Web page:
Attacks from the left benefit targets on the right – and vice versa | JONAH GOLDBERG

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You know who benefits the most from the bias of the liberal media? conservatives.

I have spent much of the past 25 years writing about liberal media bias. Heck, I grew up on the thing. My father, a longtime editor, joked that he “worked behind enemy lines.” He would often tell me about Walter Duranty, the New York Times correspondent in Moscow who whitewashed Stalin’s crimes and won a Pulitzer in the process, or Herbert Matthews, the journalist whose Cuba coverage inspired the famous cartoon of Fidel. Castro saying, “I got my job thanks to the New York Times.

Dan Rather, a CBS News institution with its own well-documented bias, used to call liberal media bias a “myth.” Suffice it to say, I think he was wrong – and continues to be wrong.

But something has changed. The modern conservative movement began in the mid-twentieth century, and for most of this period “media” referred to three television stations, two newspapers and a few newsmagazines, all within walking distance of each other. others in Manhattan. Rounding out the list were the Washington Post, the Los Angeles Times, and a handful of equally liberal big-city newspapers. At that time, “the media” had incredible power to set the agenda. Disagree if you will, just know that for the Conservatives it was an article of faith.

The irritation with this conventional centre-left wisdom, which dominated not only the media, but also academia, created the pearl of modern conservatism. When he started National Review, William F. Buckley proclaimed that his newspaper (where I worked for 20 years) “would stand against the tide of history crying stop.” The talk radio revolution launched by Rush Limbaugh and the rise of Fox News can only be understood as a rebellion against the hegemony – real or perceived – of the liberal media.

The story of how this hegemony was shattered by cable and internet news is now familiar. But what is interesting is that even as the reigning journalistic gatekeepers have been dethroned, conservative rage against the media has intensified. In 2008, Sarah Palin, John McCain’s running mate, became a right-wing darling largely because the mainstream media hated her.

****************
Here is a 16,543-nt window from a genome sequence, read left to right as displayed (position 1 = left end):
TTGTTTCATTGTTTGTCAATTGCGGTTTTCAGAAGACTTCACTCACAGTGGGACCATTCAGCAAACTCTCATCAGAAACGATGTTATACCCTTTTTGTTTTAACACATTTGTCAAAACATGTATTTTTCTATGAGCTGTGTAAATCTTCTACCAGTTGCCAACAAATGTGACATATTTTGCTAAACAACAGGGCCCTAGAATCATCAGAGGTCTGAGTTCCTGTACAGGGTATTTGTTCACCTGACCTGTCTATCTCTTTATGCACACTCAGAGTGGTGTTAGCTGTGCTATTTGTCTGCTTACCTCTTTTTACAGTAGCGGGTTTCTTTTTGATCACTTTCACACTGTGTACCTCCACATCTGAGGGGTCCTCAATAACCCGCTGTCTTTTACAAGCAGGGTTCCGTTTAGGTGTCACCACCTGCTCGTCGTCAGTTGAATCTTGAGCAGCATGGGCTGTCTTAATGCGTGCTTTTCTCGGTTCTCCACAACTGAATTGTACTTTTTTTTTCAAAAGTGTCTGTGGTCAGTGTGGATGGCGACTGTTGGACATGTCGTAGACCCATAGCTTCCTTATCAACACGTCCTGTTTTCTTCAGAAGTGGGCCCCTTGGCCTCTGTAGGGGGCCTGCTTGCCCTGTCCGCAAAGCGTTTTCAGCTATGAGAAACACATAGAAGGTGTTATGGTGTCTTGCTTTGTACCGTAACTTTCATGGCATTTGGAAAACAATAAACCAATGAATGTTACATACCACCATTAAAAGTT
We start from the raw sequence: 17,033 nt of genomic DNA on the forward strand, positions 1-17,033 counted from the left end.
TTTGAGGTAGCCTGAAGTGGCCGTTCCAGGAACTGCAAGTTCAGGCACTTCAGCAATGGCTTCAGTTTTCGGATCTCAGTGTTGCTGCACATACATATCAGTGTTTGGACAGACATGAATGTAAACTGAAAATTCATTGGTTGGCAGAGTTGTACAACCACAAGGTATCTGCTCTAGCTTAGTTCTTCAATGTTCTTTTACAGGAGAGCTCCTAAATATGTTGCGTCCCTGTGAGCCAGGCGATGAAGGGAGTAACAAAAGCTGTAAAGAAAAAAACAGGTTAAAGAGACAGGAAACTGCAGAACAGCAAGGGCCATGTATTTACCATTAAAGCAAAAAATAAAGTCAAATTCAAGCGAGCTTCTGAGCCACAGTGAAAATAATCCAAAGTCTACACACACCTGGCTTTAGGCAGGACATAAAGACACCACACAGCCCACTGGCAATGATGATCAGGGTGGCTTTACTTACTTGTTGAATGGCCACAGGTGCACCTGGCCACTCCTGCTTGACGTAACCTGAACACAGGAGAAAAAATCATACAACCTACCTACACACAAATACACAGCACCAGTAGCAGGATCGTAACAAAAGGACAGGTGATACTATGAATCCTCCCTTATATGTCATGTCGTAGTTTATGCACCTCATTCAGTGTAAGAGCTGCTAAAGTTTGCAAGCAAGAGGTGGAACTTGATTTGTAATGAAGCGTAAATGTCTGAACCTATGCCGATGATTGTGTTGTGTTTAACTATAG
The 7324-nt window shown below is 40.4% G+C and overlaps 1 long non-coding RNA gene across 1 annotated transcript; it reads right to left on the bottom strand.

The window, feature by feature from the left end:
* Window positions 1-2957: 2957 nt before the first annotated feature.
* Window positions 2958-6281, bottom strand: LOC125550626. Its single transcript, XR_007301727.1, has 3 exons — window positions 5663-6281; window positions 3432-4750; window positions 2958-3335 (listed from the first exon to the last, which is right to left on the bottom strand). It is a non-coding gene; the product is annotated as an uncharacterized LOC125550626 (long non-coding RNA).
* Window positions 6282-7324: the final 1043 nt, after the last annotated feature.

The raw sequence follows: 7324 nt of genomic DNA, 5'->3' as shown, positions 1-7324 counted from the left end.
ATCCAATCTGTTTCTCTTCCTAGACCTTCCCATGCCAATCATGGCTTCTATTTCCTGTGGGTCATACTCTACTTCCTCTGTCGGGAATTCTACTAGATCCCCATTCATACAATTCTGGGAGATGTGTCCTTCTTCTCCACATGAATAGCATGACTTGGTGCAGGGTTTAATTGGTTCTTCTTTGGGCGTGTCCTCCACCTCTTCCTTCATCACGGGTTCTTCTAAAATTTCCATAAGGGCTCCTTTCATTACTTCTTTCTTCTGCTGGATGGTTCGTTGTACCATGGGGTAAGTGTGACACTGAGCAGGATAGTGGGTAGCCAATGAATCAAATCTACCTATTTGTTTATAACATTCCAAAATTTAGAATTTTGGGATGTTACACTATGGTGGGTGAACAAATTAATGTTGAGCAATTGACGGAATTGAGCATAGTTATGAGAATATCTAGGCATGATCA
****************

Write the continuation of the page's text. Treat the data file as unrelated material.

In 2012, the early successes of Newt Gingrich’s presidential campaign stemmed almost entirely from his relentless focus on attacking the “destructive, vicious, and negative nature of much of the news media.”

Whatever you think of his broadsides, it’s worth noting that they aired long after Fox had become a ratings giant and a slew of right-wing news and opinion had been thrown around.

It’s almost impossible to overstate how tied Donald Trump’s candidacy and presidency was to right-wing animosity for what Gingrich called “elite media.” Trump’s war on ‘fake news’ – his contribution to right-wing rhetoric – was so all-encompassing that he felt perfectly free to call the press ‘the enemy of the people’, to praise a politician who physically attacked a journalist and speak out against the First Amendment.

Ignore the background of the reviews. As an objective matter, this obsession with the so-called elite media monopoly has intensified alongside the dismantling of that monopoly. Republican politicians no longer need “elite media” to get their messages across. Indeed, often the best thing that can happen to a Republican politician is to earn the scorn of these media.

Governor Ron DeSantis of Florida understands this better than anyone. He made media hostility central to his brand. “If the national corporate press isn’t attacking me,” he says, “then I’m probably not doing my job.” (Curiously, his definition of “corporate press” doesn’t include Fox News, where he appears so often he should probably have his mail delivered to the Green Room.)

If Republican voters haven’t learned that the monolithic media is no longer the monolith it once was, neither has the media itself. When “60 Minutes” did a shoddy feature on DeSantis, it amounted to an in-kind donation to the governor.

Much of the press is caught in a kind of “Baptists and smugglers” loop, in which opposing forces become symbiotically co-dependent. Thanks in part to the blurring of reporting with partisan pundits, particularly on cable news and social media, not to mention broader tribal polarization trends, left-wing attacks often benefit their right-wing targets (and vice versa). ).

Stranger still, favorable coverage is often not favorable. Right-wing denunciations of “defunding the police” — a fringe position among elected Democrats — have done Democrats far less harm than the coverage the idea has received from sympathetic media.

There are no easy answers to the problem, but one thing that would help would be a tougher, skeptical love for politicians and political causes from the media most inclined to help them. Because help does not help.

Jonah Goldberg is editor of The Dispatch and host of The Remnant podcast. His Twitter handle is @JonahDispatch.


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